In another page, we have explained the placebo effect. The nocebo effect is the negative version of the placebo effect. Placebo comes form the latin word «to please». Nocebo comes from the latin word «to harm».

The nocebo effect involves symptoms that are generated by the brain based on expectations related to a treatment. Symptoms may appear even with a sugar pill. Patients may complain of dizziness, nausea, malaise, fatigue and yes….headache! The nocebo effect may explain why some patients do not tolerate any drug, even with very small doses. Negative expectation may trigger anxiety, and symptoms may appear. Each new experience with a drug may strengthen those expectations, making the nocebo effect stronger.

Different factors may modulate expectations regarding drugs. For example, many patients have negative feelings regarding generics. It may be true that in certain individuals generics are not as good as original drugs….but for other people, the nocebo effect may be at play.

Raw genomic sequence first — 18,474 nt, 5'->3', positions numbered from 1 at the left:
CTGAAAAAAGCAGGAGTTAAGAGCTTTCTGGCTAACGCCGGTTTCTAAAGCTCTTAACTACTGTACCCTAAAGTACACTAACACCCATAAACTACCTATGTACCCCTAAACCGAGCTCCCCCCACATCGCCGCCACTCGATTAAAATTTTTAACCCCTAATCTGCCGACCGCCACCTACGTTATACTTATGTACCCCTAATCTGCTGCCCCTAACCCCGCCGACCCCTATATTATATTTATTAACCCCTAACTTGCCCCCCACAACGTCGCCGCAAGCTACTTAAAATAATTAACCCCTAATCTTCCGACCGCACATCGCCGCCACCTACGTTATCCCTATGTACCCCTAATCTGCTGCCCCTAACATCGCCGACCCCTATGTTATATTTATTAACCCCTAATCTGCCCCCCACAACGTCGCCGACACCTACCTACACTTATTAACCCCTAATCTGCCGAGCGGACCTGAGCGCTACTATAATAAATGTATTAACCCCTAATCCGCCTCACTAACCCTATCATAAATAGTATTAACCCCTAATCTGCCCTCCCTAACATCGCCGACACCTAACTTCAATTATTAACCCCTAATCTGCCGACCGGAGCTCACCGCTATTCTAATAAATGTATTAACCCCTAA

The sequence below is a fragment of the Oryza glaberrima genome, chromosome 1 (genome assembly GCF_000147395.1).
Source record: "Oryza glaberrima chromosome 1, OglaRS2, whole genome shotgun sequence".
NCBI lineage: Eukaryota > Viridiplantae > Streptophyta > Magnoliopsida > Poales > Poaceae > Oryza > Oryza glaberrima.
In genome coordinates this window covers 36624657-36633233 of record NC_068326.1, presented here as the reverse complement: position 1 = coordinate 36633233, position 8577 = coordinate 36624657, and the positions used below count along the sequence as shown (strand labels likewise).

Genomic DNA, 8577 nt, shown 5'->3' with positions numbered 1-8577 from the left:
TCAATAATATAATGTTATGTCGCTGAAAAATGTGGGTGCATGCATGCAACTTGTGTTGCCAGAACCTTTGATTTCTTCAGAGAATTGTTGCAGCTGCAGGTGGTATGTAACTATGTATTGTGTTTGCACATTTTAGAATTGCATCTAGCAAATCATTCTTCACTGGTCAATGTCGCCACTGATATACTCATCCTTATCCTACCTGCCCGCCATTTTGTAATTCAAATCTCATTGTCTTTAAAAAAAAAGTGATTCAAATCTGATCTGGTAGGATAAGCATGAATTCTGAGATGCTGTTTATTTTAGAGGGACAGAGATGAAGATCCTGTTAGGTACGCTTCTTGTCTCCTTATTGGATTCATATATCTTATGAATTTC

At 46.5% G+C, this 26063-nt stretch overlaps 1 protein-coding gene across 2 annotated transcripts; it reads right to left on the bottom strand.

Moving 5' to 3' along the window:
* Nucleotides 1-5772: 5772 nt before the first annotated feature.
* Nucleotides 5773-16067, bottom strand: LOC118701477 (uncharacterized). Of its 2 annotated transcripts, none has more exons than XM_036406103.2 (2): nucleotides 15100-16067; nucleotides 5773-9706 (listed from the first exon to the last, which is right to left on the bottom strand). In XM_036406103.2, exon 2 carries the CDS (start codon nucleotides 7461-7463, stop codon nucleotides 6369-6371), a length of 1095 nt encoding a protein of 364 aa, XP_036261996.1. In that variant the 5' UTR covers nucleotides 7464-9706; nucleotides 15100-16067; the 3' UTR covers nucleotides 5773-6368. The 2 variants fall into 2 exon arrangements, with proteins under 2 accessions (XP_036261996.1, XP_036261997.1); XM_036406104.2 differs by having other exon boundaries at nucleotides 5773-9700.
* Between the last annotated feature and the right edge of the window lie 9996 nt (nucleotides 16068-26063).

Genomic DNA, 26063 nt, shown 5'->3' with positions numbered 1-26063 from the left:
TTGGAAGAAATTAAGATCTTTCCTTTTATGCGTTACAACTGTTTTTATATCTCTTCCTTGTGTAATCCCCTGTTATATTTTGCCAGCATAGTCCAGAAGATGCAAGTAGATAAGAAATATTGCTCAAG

It is not always easy to distinguish true side effects from a nocebo effect, but it is important to be aware of this phenomenon. Enduring side effects for a little while during a drug trial may be the first step to success. Side effects may abate after a few days.

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